Conditions for hurricane development improve, adding risk to Gulf, East Coast travel lanes

Hurricanes can cause significant impacts to supply chains, and because they can hug the East Coast, affect goods movement up and down the coast for days or even weeks.

Hurricanes can cause significant impacts to supply chains, and because they can hug the East Coast, affect goods movement up and down the coast for days or even weeks.

Transportation planners and dispatchers sending trucks east are used to checking long-range weather forecasting during hurricane season. In recent years, disruption to routes along the Gulf Coast and East Coast because of these monster storms - which can spread hundreds of miles wide and leave widespread flooding and infrastructure damage in their wake – has been minimal. That could change this hurricane season.

It has been nearly 12 years since the last “major” hurricane (a Category 3 or higher storm) made landfall in the U.S. “That is long enough to get lazy and to forget. The streak will not last,” University of Colorado-Boulder researcher Roger Pielke wrote on his blog recently.

That is not to say the U.S. has not been hit by hurricanes or even storms – remember Superstorm Sandy, which devastated New York and New Jersey and disrupted travel for weeks in some areas – that have had devastating impacts. But such a long period without a major storm suggests the law of averages will catch up to the country at some point.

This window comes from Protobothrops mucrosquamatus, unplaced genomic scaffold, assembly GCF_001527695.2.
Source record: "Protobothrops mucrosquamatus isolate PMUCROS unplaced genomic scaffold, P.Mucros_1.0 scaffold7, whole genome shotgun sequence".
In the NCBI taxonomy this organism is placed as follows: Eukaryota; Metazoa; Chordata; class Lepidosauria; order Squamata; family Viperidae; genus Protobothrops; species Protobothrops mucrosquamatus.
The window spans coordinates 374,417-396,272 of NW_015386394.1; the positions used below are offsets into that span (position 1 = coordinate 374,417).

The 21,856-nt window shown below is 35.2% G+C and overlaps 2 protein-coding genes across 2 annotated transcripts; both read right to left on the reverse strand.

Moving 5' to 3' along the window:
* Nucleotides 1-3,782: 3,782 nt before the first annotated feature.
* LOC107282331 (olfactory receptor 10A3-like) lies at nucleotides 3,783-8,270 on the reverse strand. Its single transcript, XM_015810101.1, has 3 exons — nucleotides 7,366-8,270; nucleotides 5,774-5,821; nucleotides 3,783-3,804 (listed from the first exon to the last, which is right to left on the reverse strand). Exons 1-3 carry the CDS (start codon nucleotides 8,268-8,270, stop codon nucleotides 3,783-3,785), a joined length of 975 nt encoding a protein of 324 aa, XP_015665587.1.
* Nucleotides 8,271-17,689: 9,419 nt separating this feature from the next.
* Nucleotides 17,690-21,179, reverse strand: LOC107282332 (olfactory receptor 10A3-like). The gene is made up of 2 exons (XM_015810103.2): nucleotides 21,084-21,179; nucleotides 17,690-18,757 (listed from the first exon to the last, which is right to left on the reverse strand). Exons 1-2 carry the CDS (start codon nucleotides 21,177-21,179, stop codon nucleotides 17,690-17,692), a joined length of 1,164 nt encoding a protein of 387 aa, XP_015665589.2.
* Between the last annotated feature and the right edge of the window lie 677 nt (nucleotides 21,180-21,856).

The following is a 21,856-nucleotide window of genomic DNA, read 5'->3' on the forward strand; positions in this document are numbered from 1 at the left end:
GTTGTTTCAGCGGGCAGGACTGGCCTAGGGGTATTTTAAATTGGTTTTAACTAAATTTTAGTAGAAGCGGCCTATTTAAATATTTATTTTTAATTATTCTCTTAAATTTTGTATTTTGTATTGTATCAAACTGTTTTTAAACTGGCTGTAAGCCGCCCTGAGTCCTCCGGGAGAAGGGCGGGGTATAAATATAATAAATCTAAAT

That’s why an update to its Atlantic Hurricane Season forecast from Riskpulse, a risk management service, bears watching. Authored by Jon DavisMark Russo, and Eric Adamchick, the blog posting suggests the strong start to this hurricane season may only be a beginning.

“Expect the remainder (and the heart) of the Atlantic Hurricane season to feature above normal activity in the Atlantic, Gulf of Mexico, and the Caribbean,” they write. “Above normal tropical cyclone activity suggests there is an elevated risk of disruption to energyagriculture, and logistics interests along the East Coast and the Gulf Coast.”

To date, there have been five named storms, although none have threatened the U.S. and most have been relatively weak systems. Only Tropical Storm Cindy reached the U.S., making landfall as a weak tropical storm along the Texas/Louisiana border on June 22.

The Atlantic hurricane season runs from June 1 through Nov. 30, with August and September the most active times. On average, there are approximately 11 named tropical storms, 6 hurricanes, and 2-3 major hurricanes of category 3 strength or greater, the Riskpulse experts explain.

Recently, a warming of the Atlantic basin and expected development of a low wind shear environment in the ocean (wind shear tends to tear apart tropical systems) is resulting in most organizations upping their forecast for hurricanes.

Riskpulse measures tropical cyclone activity in something called accumulated cyclone energy (ACE), which is the measure of the frequency, strength, and duration of all tropical cyclones within a given season. The ACE reading, as of Aug. 3, was 3.9, below the normal level of 8.9, but that is likely to change.

Riskpulse’s meteorologists indicate that the waters in the Atlantic basin are warmer than normal and combined with a low wind shear environment are more favorably to tropical system development. Also, the waters of the Caribbean and Gulf of Mexico are running about 1 degree Celsius above normal.

“All 3 regions (The Caribbean, Gulf of Mexico, and tropical Atlantic/MDR) have featured a warming trend since the early part of the season,” the authors note. “This warming trend makes the Atlantic basin more ripe for development of tropical systems and when they do form, there is a higher probability of more intense storms. This variable SSTs [sea surface temperatures] in the Atlantic basin has pushed the storm risk higher since the early portion of the summer.”

The region’s low wind shear is also conducive to tropical development.